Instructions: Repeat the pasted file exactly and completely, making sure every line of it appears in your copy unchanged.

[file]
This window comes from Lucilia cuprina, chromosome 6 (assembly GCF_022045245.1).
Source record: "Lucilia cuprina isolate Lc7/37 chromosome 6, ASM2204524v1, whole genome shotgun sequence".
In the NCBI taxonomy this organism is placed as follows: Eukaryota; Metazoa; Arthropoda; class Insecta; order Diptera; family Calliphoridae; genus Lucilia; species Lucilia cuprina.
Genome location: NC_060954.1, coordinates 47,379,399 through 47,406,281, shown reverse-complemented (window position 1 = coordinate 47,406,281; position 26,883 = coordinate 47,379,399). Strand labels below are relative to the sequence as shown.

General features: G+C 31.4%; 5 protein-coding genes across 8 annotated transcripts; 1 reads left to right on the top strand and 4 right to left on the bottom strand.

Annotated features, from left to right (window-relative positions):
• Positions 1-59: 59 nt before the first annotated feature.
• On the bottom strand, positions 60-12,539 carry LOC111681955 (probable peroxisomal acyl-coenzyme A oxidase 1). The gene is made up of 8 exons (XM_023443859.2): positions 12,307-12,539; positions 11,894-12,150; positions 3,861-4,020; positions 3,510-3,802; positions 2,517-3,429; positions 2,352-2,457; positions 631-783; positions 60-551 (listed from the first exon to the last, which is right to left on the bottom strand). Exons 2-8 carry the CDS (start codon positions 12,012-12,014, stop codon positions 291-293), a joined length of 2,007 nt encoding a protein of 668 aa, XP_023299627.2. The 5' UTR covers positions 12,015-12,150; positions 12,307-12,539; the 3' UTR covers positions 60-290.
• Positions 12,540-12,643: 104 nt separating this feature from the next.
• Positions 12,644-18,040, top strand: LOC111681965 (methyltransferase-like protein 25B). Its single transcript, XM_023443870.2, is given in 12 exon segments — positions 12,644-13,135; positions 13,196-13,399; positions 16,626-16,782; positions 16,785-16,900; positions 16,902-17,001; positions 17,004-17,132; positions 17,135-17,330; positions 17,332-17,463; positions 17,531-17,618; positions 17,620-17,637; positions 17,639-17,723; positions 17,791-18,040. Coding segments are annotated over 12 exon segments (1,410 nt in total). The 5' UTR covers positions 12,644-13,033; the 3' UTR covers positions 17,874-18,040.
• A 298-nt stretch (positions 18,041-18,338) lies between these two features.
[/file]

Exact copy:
This window comes from Lucilia cuprina, chromosome 6 (assembly GCF_022045245.1).
Source record: "Lucilia cuprina isolate Lc7/37 chromosome 6, ASM2204524v1, whole genome shotgun sequence".
In the NCBI taxonomy this organism is placed as follows: Eukaryota; Metazoa; Arthropoda; class Insecta; order Diptera; family Calliphoridae; genus Lucilia; species Lucilia cuprina.
Genome location: NC_060954.1, coordinates 47,379,399 through 47,406,281, shown reverse-complemented (window position 1 = coordinate 47,406,281; position 26,883 = coordinate 47,379,399). Strand labels below are relative to the sequence as shown.

General features: G+C 31.4%; 5 protein-coding genes across 8 annotated transcripts; 1 reads left to right on the top strand and 4 right to left on the bottom strand.

Annotated features, from left to right (window-relative positions):
• Positions 1-59: 59 nt before the first annotated feature.
• On the bottom strand, positions 60-12,539 carry LOC111681955 (probable peroxisomal acyl-coenzyme A oxidase 1). The gene is made up of 8 exons (XM_023443859.2): positions 12,307-12,539; positions 11,894-12,150; positions 3,861-4,020; positions 3,510-3,802; positions 2,517-3,429; positions 2,352-2,457; positions 631-783; positions 60-551 (listed from the first exon to the last, which is right to left on the bottom strand). Exons 2-8 carry the CDS (start codon positions 12,012-12,014, stop codon positions 291-293), a joined length of 2,007 nt encoding a protein of 668 aa, XP_023299627.2. The 5' UTR covers positions 12,015-12,150; positions 12,307-12,539; the 3' UTR covers positions 60-290.
• Positions 12,540-12,643: 104 nt separating this feature from the next.
• Positions 12,644-18,040, top strand: LOC111681965 (methyltransferase-like protein 25B). Its single transcript, XM_023443870.2, is given in 12 exon segments — positions 12,644-13,135; positions 13,196-13,399; positions 16,626-16,782; positions 16,785-16,900; positions 16,902-17,001; positions 17,004-17,132; positions 17,135-17,330; positions 17,332-17,463; positions 17,531-17,618; positions 17,620-17,637; positions 17,639-17,723; positions 17,791-18,040. Coding segments are annotated over 12 exon segments (1,410 nt in total). The 5' UTR covers positions 12,644-13,033; the 3' UTR covers positions 17,874-18,040.
• A 298-nt stretch (positions 18,041-18,338) lies between these two features.